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Ryanair Plane Hijacking: Why Does Russia Back Belarus' Plane Diversion & Kidnap Of Scribe?

After Belarus "hijacked" a Ryanair plane to arrest a journalist in exile Roman Protasveich for anti-govt propaganda, Russia defended Lukashenko govt's move.

Ryanair, Ryanair plane hijacking, Belarus, Russia, Vladimir Putin, Lukashenko, Roman Protasveich

AP


Ryanair Flight 4987 on May 23, was flying over Belarus and well on its way over to Lithuania from Greece when the crew onboard received an alarming message about a potential bomb in the flight. A MiG-29 fighter jet was immediately sent to escort it to Belarus' capital, without revealing any information to the passengers to avoid possible panic on board.

The military jet that guided the plane had also asked the Ryanair flight to land the aircraft as soon as possible. When the pilot landed, it quickly became clear that there was no bomb on board; instead, the crew and passengers were faced with the harsh reality meted to them by the Belarus government which was searching for a 26-year-old journalist and staunch critic of the incumbent government - Roman Protasveich, who was said to be on the same flight.

Why did Belarus "kidnap" a journalist?

Notably, Protasveich was notorious for being one of the Belarus government and its President Lukashenko's most vocal critic and powerful political enemies. Last summer in 2020, when the Belarusian President claimed to have won a sixth consecutive term in office, massive protests were set off that nearly brought the government down. Protasveich was part of the protests and was popular for founding NEXTA, an independent news channel that operated on Telegram, which helped people inform and organise protestors.

As the State censored coverage of the election and protests, NEXTA quickly became the anti-government movement's new face and news outlet. In a country that has a total population of 9.5 million people, NEXTA's subscriber base grew to a staggering 1.5 million. The news channel became so influential, that the Belarusian government deemed it and its logo as "terrorist materials" and labelled Protasveich as a "Wanted Terrorist".

Following the alleged threats and political violence that faced him in his home country, the 26-year-old lived in exile in Poland, where he had reportedly been working on another Telegram-based news outlet. This was one of the reasons why he was travelling to various European nations, until his untimely capture and kidnap by the Belarusian government.

International reaction over Ryanair aircraft hijack

This forced landing and abdication have set off shockwaves across countries, especially in the airline industry. Air travel is based on international trust and Belarus' actions have shattered that trust, noted some top political leaders from Europe. The UN's aviation wing, for its part, has exclaimed that Belarus' actions are in violation of existing treaties. The US too has chimed in and called the incident 'shocking' and 'outrageous' and promptly referred to the event as a hijack.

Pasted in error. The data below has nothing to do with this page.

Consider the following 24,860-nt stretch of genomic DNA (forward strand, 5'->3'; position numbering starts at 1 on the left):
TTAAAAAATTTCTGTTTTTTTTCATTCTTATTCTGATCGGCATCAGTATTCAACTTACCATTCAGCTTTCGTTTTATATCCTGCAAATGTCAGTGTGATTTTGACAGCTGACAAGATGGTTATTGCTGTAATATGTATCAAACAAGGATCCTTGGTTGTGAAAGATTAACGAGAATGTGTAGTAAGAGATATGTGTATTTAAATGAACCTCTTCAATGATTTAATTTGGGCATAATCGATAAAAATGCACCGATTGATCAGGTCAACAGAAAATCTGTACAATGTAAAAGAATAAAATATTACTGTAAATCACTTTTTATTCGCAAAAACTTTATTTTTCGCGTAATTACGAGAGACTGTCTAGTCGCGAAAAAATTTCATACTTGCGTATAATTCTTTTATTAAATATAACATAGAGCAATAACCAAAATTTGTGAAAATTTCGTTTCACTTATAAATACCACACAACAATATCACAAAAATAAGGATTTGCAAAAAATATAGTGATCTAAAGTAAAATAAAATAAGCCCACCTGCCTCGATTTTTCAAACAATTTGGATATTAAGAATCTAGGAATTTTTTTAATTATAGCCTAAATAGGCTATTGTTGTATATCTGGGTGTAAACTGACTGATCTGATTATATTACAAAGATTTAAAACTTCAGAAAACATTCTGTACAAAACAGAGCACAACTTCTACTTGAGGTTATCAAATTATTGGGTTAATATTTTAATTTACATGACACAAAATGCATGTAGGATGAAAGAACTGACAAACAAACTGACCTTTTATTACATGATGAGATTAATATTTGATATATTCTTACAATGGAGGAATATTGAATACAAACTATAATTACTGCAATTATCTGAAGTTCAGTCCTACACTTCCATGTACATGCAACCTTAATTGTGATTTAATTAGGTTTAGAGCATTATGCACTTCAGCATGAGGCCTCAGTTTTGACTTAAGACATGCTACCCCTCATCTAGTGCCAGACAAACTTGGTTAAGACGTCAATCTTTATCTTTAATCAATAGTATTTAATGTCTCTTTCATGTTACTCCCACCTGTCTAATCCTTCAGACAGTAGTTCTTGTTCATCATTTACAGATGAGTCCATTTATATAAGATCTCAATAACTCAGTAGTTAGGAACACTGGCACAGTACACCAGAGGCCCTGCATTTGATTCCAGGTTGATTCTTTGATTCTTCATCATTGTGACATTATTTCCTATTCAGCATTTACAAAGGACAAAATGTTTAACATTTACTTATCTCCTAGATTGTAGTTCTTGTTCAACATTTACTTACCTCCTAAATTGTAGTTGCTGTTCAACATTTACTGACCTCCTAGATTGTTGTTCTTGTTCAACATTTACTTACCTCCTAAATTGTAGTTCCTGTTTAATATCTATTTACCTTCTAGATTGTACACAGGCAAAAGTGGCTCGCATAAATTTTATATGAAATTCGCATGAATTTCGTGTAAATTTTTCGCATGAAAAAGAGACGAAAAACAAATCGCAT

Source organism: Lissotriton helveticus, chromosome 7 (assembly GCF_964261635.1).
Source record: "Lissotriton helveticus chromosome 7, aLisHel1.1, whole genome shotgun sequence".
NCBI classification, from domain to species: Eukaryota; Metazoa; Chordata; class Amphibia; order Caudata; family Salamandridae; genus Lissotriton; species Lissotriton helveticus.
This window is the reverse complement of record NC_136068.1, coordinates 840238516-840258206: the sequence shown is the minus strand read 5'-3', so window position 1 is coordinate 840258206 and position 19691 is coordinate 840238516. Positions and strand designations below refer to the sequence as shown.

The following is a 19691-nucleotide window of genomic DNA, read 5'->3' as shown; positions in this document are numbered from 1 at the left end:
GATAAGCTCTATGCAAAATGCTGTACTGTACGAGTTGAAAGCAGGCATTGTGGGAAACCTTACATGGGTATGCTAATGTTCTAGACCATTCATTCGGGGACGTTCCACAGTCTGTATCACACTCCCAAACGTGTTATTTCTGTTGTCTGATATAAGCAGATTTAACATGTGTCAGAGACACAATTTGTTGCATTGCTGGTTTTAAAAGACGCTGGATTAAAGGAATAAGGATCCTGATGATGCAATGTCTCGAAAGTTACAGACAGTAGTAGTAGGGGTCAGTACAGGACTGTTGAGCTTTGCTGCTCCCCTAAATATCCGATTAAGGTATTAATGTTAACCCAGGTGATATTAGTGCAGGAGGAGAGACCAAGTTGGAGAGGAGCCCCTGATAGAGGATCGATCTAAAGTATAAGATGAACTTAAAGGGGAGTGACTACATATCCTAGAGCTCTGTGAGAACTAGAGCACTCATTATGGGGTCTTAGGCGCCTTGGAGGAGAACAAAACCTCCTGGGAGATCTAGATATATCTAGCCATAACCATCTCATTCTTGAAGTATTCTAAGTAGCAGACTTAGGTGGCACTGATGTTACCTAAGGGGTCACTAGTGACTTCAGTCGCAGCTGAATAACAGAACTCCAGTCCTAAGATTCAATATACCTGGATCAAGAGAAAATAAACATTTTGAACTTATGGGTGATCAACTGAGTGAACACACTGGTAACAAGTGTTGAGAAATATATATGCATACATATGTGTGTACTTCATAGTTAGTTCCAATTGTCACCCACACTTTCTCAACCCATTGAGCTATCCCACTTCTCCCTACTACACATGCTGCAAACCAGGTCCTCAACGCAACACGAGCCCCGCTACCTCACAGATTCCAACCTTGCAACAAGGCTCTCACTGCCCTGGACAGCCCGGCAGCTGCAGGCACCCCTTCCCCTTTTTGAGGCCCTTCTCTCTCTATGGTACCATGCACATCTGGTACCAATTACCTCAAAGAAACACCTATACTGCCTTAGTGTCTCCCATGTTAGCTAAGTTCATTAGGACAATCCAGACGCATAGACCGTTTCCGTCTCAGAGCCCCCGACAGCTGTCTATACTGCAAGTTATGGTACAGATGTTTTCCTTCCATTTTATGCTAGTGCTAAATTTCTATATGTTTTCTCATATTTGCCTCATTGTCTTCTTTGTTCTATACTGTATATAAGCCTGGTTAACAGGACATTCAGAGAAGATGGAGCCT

Ireland, where Ryanair is based and headquartered has called for strict punishment opining that 'inaction or indecision will be taken as weakness by Belarus'. It's imperative to note that Belarus is already a relatively poor and isolated country in Europe and the global aviation industry and airline operators have now raised several piercing questions about the future of airlines over this incident.

Why is Russia helping Belarus?

Russia, which has been steadily increasing its power and influence over its neighbour and uncomfortable ally Belarus stands to benefit from the latter's further estrangement from the West.

Amid western pressure, Belarus continues to rely on Russia for political and financial support. Kremlin, however, in the meantime has made no direct comment on the diverted flight but it is expected that they will take a firm stand behind Lukashenko's government.

If a country as small as Belarus has the ability to effectively steal an aircraft to arrest an alleged dissident, it could empower other countries, which weakening their opponents globally, noted the UN statement on the incident.

Reportedly, the plane had already begun its descent into Lithuania when it was diverted. Protasveich is currently staring at the death penalty in Belarus for his alleged crimes and anti-government propaganda.

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